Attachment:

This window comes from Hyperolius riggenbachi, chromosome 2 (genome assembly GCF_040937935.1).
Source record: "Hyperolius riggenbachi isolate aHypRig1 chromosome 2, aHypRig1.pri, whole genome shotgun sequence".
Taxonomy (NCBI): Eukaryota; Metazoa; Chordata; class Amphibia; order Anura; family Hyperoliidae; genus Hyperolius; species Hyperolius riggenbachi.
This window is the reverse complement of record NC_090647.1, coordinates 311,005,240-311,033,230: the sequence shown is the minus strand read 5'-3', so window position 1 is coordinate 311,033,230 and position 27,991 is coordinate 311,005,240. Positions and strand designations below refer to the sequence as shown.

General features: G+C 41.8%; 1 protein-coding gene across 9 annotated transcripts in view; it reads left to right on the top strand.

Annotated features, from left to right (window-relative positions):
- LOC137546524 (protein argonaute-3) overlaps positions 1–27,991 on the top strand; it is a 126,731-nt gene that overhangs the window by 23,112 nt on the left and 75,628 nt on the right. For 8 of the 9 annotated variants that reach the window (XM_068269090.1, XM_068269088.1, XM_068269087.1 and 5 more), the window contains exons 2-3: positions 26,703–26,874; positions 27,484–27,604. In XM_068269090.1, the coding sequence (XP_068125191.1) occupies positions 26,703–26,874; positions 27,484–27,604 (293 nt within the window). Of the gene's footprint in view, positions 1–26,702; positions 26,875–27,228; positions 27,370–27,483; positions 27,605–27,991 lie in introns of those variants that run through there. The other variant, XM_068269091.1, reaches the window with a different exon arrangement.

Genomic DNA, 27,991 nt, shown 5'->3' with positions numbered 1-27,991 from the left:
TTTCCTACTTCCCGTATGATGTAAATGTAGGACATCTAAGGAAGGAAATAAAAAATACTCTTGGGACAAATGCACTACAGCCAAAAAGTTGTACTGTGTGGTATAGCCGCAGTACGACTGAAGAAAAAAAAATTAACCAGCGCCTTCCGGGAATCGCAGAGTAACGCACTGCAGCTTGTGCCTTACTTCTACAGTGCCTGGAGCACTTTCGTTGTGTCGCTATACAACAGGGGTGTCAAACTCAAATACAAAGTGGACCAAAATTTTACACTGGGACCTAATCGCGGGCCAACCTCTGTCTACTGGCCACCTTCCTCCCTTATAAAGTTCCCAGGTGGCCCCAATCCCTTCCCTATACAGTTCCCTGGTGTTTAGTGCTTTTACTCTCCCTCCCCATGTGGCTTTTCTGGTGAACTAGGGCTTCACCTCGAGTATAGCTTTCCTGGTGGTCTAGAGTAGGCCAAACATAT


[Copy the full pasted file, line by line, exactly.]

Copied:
This window comes from Hyperolius riggenbachi, chromosome 2 (genome assembly GCF_040937935.1).
Source record: "Hyperolius riggenbachi isolate aHypRig1 chromosome 2, aHypRig1.pri, whole genome shotgun sequence".
Taxonomy (NCBI): Eukaryota; Metazoa; Chordata; class Amphibia; order Anura; family Hyperoliidae; genus Hyperolius; species Hyperolius riggenbachi.
This window is the reverse complement of record NC_090647.1, coordinates 311,005,240-311,033,230: the sequence shown is the minus strand read 5'-3', so window position 1 is coordinate 311,033,230 and position 27,991 is coordinate 311,005,240. Positions and strand designations below refer to the sequence as shown.

General features: G+C 41.8%; 1 protein-coding gene across 9 annotated transcripts in view; it reads left to right on the top strand.

Annotated features, from left to right (window-relative positions):
- LOC137546524 (protein argonaute-3) overlaps positions 1–27,991 on the top strand; it is a 126,731-nt gene that overhangs the window by 23,112 nt on the left and 75,628 nt on the right. For 8 of the 9 annotated variants that reach the window (XM_068269090.1, XM_068269088.1, XM_068269087.1 and 5 more), the window contains exons 2-3: positions 26,703–26,874; positions 27,484–27,604. In XM_068269090.1, the coding sequence (XP_068125191.1) occupies positions 26,703–26,874; positions 27,484–27,604 (293 nt within the window). Of the gene's footprint in view, positions 1–26,702; positions 26,875–27,228; positions 27,370–27,483; positions 27,605–27,991 lie in introns of those variants that run through there. The other variant, XM_068269091.1, reaches the window with a different exon arrangement.

Genomic DNA, 27,991 nt, shown 5'->3' with positions numbered 1-27,991 from the left:
TTTCCTACTTCCCGTATGATGTAAATGTAGGACATCTAAGGAAGGAAATAAAAAATACTCTTGGGACAAATGCACTACAGCCAAAAAGTTGTACTGTGTGGTATAGCCGCAGTACGACTGAAGAAAAAAAAATTAACCAGCGCCTTCCGGGAATCGCAGAGTAACGCACTGCAGCTTGTGCCTTACTTCTACAGTGCCTGGAGCACTTTCGTTGTGTCGCTATACAACAGGGGTGTCAAACTCAAATACAAAGTGGACCAAAATTTTACACTGGGACCTAATCGCGGGCCAACCTCTGTCTACTGGCCACCTTCCTCCCTTATAAAGTTCCCAGGTGGCCCCAATCCCTTCCCTATACAGTTCCCTGGTGTTTAGTGCTTTTACTCTCCCTCCCCATGTGGCTTTTCTGGTGAACTAGGGCTTCACCTCGAGTATAGCTTTCCTGGTGGTCTAGAGTAGGCCAAACATAT